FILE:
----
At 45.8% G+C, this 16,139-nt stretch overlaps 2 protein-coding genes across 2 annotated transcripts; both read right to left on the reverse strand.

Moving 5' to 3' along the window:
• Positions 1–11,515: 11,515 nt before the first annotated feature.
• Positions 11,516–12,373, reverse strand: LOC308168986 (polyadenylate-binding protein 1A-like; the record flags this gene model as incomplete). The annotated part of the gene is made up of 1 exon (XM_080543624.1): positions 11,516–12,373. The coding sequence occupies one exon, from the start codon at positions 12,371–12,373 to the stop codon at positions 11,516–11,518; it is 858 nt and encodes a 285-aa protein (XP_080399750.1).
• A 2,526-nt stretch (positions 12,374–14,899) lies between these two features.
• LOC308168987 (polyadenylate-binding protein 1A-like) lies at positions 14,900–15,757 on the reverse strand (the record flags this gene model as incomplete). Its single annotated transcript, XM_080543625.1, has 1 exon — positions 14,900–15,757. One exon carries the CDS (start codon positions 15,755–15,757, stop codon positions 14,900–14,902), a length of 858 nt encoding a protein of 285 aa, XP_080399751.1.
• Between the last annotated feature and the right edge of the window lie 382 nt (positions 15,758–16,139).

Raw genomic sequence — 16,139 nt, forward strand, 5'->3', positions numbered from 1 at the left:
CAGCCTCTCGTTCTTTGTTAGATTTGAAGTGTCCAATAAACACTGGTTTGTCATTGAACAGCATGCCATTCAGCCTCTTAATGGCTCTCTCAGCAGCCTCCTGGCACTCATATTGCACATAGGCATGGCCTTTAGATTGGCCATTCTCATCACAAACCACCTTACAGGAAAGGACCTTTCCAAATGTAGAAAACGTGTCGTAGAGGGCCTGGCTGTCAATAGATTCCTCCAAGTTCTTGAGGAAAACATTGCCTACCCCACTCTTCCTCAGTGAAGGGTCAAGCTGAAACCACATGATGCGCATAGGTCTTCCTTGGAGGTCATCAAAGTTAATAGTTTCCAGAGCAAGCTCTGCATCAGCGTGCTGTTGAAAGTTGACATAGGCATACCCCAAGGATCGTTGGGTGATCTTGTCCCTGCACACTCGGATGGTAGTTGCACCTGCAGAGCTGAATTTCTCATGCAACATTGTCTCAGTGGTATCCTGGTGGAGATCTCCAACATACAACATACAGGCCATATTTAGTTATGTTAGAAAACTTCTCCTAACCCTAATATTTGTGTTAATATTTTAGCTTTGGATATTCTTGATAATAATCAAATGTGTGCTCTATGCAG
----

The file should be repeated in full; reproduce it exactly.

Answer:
At 45.8% G+C, this 16,139-nt stretch overlaps 2 protein-coding genes across 2 annotated transcripts; both read right to left on the reverse strand.

Moving 5' to 3' along the window:
• Positions 1–11,515: 11,515 nt before the first annotated feature.
• Positions 11,516–12,373, reverse strand: LOC308168986 (polyadenylate-binding protein 1A-like; the record flags this gene model as incomplete). The annotated part of the gene is made up of 1 exon (XM_080543624.1): positions 11,516–12,373. The coding sequence occupies one exon, from the start codon at positions 12,371–12,373 to the stop codon at positions 11,516–11,518; it is 858 nt and encodes a 285-aa protein (XP_080399750.1).
• A 2,526-nt stretch (positions 12,374–14,899) lies between these two features.
• LOC308168987 (polyadenylate-binding protein 1A-like) lies at positions 14,900–15,757 on the reverse strand (the record flags this gene model as incomplete). Its single annotated transcript, XM_080543625.1, has 1 exon — positions 14,900–15,757. One exon carries the CDS (start codon positions 15,755–15,757, stop codon positions 14,900–14,902), a length of 858 nt encoding a protein of 285 aa, XP_080399751.1.
• Between the last annotated feature and the right edge of the window lie 382 nt (positions 15,758–16,139).

Raw genomic sequence — 16,139 nt, forward strand, 5'->3', positions numbered from 1 at the left:
CAGCCTCTCGTTCTTTGTTAGATTTGAAGTGTCCAATAAACACTGGTTTGTCATTGAACAGCATGCCATTCAGCCTCTTAATGGCTCTCTCAGCAGCCTCCTGGCACTCATATTGCACATAGGCATGGCCTTTAGATTGGCCATTCTCATCACAAACCACCTTACAGGAAAGGACCTTTCCAAATGTAGAAAACGTGTCGTAGAGGGCCTGGCTGTCAATAGATTCCTCCAAGTTCTTGAGGAAAACATTGCCTACCCCACTCTTCCTCAGTGAAGGGTCAAGCTGAAACCACATGATGCGCATAGGTCTTCCTTGGAGGTCATCAAAGTTAATAGTTTCCAGAGCAAGCTCTGCATCAGCGTGCTGTTGAAAGTTGACATAGGCATACCCCAAGGATCGTTGGGTGATCTTGTCCCTGCACACTCGGATGGTAGTTGCACCTGCAGAGCTGAATTTCTCATGCAACATTGTCTCAGTGGTATCCTGGTGGAGATCTCCAACATACAACATACAGGCCATATTTAGTTATGTTAGAAAACTTCTCCTAACCCTAATATTTGTGTTAATATTTTAGCTTTGGATATTCTTGATAATAATCAAATGTGTGCTCTATGCAG